Title 1: General Provisions
Chapter 23: NATIVE AMERICAN INDIAN PEOPLE
1 V.S.A. § 851. Findings
§ 851. Findings
The general assembly finds that:
(1) At least 1,700 Vermonters claim to be direct descendants of the several indigenous Native American peoples, now known as Western Abenaki tribes, who originally inhabited all of Vermont and New Hampshire, parts of western Maine, parts of southern Quebec, and parts of upstate New York for hundreds of years, beginning long before the arrival of Europeans.
(2) There is ample archaeological evidence that demonstrates that the Missisquoi and Cowasuck Abenaki were indigenous to and farmed the river floodplains of Vermont at least as far back as the 1100s A.D.
(3) The Western Abenaki, including the Missisquoi, have a very definite and carefully maintained oral tradition that consistently references the Champlain valley in western Vermont.
(4) State recognition confers official acknowledgment of the long-standing existence in Vermont of Native American Indians who predated European settlement and enhances dignity and pride in their heritage and community.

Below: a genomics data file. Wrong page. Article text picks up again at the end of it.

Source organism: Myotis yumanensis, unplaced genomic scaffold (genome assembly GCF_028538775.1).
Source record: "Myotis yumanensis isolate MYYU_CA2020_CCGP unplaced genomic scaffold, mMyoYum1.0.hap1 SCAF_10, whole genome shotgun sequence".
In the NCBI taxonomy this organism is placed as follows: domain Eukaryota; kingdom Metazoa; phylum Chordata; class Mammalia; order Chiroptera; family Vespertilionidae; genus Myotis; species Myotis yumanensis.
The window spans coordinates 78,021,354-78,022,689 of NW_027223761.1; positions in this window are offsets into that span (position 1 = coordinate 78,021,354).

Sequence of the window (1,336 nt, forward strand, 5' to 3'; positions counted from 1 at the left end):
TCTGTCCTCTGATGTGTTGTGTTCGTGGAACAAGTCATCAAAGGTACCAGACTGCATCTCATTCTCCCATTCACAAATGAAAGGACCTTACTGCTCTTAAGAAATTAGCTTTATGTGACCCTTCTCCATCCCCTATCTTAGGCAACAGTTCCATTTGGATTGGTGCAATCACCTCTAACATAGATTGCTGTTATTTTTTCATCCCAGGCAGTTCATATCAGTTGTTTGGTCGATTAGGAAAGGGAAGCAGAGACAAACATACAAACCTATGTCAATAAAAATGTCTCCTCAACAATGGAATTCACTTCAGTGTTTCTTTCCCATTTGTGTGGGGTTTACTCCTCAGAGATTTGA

(5) Many contemporary Abenaki families continue to produce traditional crafts and intend to continue to pass on these indigenous traditions to the younger generations. In order to create and sell Abenaki crafts that may be labeled as Indian- or Native American-produced, the Abenaki must be recognized by the state of Vermont.
(6) According to a public affairs specialist with the U.S. Bureau of Indian Affairs (BIA), state recognition of Indian tribes plays a very small role with regard to federal recognition. The only exception is when a state recognized a tribe before 1900.
(7) At least 15 other states have recognized their resident indigenous people as Native American Indian tribes without any of those tribes previously or subsequently acquiring federal recognition.
(8) State-recognized Native American Indian tribes and their members will continue to be subject to all laws of the state, and recognition shall not be construed to create any basis or authority for tribes to establish or promote any form of prohibited gambling activity or to claim any interest in land or real estate in Vermont. (Added 2005, No. 125 (Adj. Sess.), § 1, eff. May 3, 2006; amended 2009, No. 107 (Adj. Sess.), § 1, eff. May 14, 2010.)